With the collapse of one super power in 1989 we got a second freedom to discuss the kind of future, governance and education we wanted to give our young ones to truly eradicate illiteracy among us.
On paper we may have eradicated illiteracy, but in practice this is not true. But instead of discussing these issue we are killing each other.
The governments in charge of Muslim societies are neither knowledgeable about Islam or democracy. They have taken some information from here and some from there and want to make a revolution and an Islamic state.
What they have instead is a patchwork government, only a collage where Islam is used as a tool by the power-hungry to enrich themselves politically. Our leaders are mostly ideology- minded and not intellectual or cultural-minded.
This, I think, is the cause of all confusion. It is very important for all Muslims to know this.
What kind of education would truly eradicate illiteracy?
When we teach the history, philosophy and culture of Islam so that we can understand and deepen our practice of Islam as a spiritual experience and also as a religion compared to other religions, open to other religions and open to a system of thinking, to a system of governance which is called modernity in Europe. This is not taught enough to our youngsters.
What is the problem that Muslims have with modernity?
We need to study the historicity of life to know what modernity is.
Muslims feel that modernity is alien to us. We have to understand how natural it is for Islamic thought to relate to modernity.
It was modernity in Islam that inspired Europeans to force the church to reform. But Europe flowered as a society in the 16th century during the Renaissance, while the psyche of Muslims became more and more pulverized as reason was given less and less responsibility.
While the individual in Europe was elevated through culture and art to a humane status, Muslims were discouraged from thinking for themselves.
The philosophy of Islam was given a backseat and the theology of Islam was pushed to the fore. The freedom of individuals to interpret the Koran the way they saw fit was halted.
Human beings became unimportant before ideology.
What is the role of humanism in modern governance?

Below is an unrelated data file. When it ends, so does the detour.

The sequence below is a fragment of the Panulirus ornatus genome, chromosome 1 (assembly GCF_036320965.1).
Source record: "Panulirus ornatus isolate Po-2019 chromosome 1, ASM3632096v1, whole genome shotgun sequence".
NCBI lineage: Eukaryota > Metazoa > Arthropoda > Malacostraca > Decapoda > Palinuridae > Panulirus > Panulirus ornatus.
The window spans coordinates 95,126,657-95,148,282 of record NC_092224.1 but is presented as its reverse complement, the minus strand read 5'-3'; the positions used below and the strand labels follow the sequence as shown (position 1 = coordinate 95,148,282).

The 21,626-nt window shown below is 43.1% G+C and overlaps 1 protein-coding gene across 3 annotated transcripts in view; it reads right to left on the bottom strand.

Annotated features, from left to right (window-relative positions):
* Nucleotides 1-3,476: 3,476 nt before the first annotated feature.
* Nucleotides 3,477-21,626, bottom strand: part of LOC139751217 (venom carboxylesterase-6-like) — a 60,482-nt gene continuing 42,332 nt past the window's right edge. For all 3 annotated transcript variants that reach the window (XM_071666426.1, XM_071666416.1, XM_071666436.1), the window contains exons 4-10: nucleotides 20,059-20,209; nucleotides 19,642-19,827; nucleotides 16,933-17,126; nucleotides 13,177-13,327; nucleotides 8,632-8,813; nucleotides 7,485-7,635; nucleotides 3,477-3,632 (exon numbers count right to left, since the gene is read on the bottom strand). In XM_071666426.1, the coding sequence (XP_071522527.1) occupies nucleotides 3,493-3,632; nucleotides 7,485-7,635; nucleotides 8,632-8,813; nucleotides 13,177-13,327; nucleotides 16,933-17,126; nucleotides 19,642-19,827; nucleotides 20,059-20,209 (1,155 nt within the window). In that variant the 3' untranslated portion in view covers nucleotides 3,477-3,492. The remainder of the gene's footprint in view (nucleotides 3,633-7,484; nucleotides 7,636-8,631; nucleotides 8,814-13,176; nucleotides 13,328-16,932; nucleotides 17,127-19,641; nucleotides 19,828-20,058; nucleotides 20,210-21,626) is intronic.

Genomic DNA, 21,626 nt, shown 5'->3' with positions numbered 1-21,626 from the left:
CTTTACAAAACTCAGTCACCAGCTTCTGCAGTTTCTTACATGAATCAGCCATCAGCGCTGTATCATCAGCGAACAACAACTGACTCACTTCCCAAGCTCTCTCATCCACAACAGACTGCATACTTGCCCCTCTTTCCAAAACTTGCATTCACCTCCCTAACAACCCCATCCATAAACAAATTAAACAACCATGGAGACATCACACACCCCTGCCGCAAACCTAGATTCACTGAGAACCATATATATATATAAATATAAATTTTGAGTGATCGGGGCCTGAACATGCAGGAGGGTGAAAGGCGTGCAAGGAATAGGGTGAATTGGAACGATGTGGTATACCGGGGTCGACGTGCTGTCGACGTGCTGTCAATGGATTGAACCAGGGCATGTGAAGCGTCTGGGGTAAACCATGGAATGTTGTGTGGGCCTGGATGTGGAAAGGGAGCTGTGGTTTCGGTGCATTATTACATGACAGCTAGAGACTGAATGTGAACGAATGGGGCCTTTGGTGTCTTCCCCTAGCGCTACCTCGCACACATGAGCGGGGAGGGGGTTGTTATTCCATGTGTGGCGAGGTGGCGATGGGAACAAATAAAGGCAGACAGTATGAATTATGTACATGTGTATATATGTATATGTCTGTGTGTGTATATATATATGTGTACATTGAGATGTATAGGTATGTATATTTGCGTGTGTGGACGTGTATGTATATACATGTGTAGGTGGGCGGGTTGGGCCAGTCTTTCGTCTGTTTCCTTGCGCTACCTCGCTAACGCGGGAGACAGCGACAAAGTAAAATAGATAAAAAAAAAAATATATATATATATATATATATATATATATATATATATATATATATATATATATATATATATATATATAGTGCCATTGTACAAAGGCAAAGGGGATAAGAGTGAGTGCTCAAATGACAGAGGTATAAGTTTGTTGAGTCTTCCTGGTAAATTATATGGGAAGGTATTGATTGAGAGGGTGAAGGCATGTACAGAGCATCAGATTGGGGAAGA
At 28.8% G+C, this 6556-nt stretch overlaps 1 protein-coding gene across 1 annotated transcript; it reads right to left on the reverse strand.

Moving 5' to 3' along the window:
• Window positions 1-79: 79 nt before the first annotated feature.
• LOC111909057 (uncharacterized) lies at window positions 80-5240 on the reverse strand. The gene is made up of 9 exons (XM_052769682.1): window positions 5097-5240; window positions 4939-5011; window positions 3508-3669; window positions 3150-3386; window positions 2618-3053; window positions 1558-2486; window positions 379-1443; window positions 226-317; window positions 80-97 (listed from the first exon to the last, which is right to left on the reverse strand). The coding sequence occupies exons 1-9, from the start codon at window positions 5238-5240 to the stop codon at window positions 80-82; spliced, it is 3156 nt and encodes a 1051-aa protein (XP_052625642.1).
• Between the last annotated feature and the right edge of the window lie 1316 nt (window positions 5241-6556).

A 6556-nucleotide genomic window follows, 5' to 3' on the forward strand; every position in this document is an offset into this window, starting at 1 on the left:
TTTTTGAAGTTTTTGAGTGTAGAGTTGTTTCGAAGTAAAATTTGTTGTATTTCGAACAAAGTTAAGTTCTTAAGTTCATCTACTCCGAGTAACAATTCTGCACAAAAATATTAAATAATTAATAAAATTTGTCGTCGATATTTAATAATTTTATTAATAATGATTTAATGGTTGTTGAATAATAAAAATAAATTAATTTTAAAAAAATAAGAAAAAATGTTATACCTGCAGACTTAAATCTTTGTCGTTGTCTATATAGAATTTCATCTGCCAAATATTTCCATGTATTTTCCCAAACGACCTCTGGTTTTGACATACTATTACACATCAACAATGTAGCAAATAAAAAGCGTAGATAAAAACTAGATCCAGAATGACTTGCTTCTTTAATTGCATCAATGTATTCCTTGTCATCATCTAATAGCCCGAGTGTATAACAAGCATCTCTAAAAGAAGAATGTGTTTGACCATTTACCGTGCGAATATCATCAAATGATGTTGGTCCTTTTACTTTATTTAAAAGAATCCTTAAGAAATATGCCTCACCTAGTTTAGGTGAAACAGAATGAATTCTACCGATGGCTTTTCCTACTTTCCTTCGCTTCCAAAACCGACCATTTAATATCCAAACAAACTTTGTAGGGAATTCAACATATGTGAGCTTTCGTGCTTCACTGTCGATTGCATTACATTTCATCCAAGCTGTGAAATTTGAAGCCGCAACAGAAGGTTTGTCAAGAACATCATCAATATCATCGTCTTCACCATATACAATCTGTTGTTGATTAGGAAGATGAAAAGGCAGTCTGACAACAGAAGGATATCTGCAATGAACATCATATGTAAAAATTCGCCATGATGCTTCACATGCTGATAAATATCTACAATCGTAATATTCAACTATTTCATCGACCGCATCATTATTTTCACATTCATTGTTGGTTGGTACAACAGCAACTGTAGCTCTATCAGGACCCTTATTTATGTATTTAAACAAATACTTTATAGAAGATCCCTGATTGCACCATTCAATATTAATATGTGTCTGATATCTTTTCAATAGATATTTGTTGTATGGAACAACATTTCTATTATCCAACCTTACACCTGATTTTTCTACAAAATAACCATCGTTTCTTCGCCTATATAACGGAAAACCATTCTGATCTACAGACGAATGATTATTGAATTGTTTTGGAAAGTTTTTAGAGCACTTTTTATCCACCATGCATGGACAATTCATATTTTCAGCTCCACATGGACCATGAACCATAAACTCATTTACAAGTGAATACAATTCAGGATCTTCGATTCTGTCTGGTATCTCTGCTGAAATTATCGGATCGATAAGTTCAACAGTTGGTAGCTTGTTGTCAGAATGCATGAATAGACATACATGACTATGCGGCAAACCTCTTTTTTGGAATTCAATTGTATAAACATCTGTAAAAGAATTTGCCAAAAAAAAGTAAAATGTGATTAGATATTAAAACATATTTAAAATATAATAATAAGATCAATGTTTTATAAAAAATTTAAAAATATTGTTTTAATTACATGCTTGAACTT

Humanism is central to modernity, which will involve us creatively in globalization. Humanism is also central to Islamic thought.
Only by paying attention to each human intellect can a society flower. Muslims practiced humanism before the 13th century when individuals were respected, and then we stopped thinking.
We stopped speaking, we could only parrot. Europe on the other hand defied authority and encouraged debate and discourse, and the result was the age of enlightenment for its people when they were freed from the unreasonable impositions of the church.
That is the main difference between modern Europe and Muslim societies.
How is Islam perceived by the contemporary world?
The present definition of Islam is a journalist's perspective, too immediate minus its historicity. It is a perception of what is happening in Muslim societies right now.
To change this false perception of Islam, Muslims themselves will have to convert back to the ideas that they have neglected for hundreds of years that still exist within their own history of religion.
We have to build together once again, to cooperate and to live together in a democracy that is not limited to any one nation- state but that which transcends all geographical boundaries and touches all humanity.
Are you pessimistic that Muslim societies may not achieve this in the near future?
If I were pessimistic I would not go through this uncomfortable journey all the way from Paris, at my age, to come here and talk endlessly to you. (Mehru Jaffer)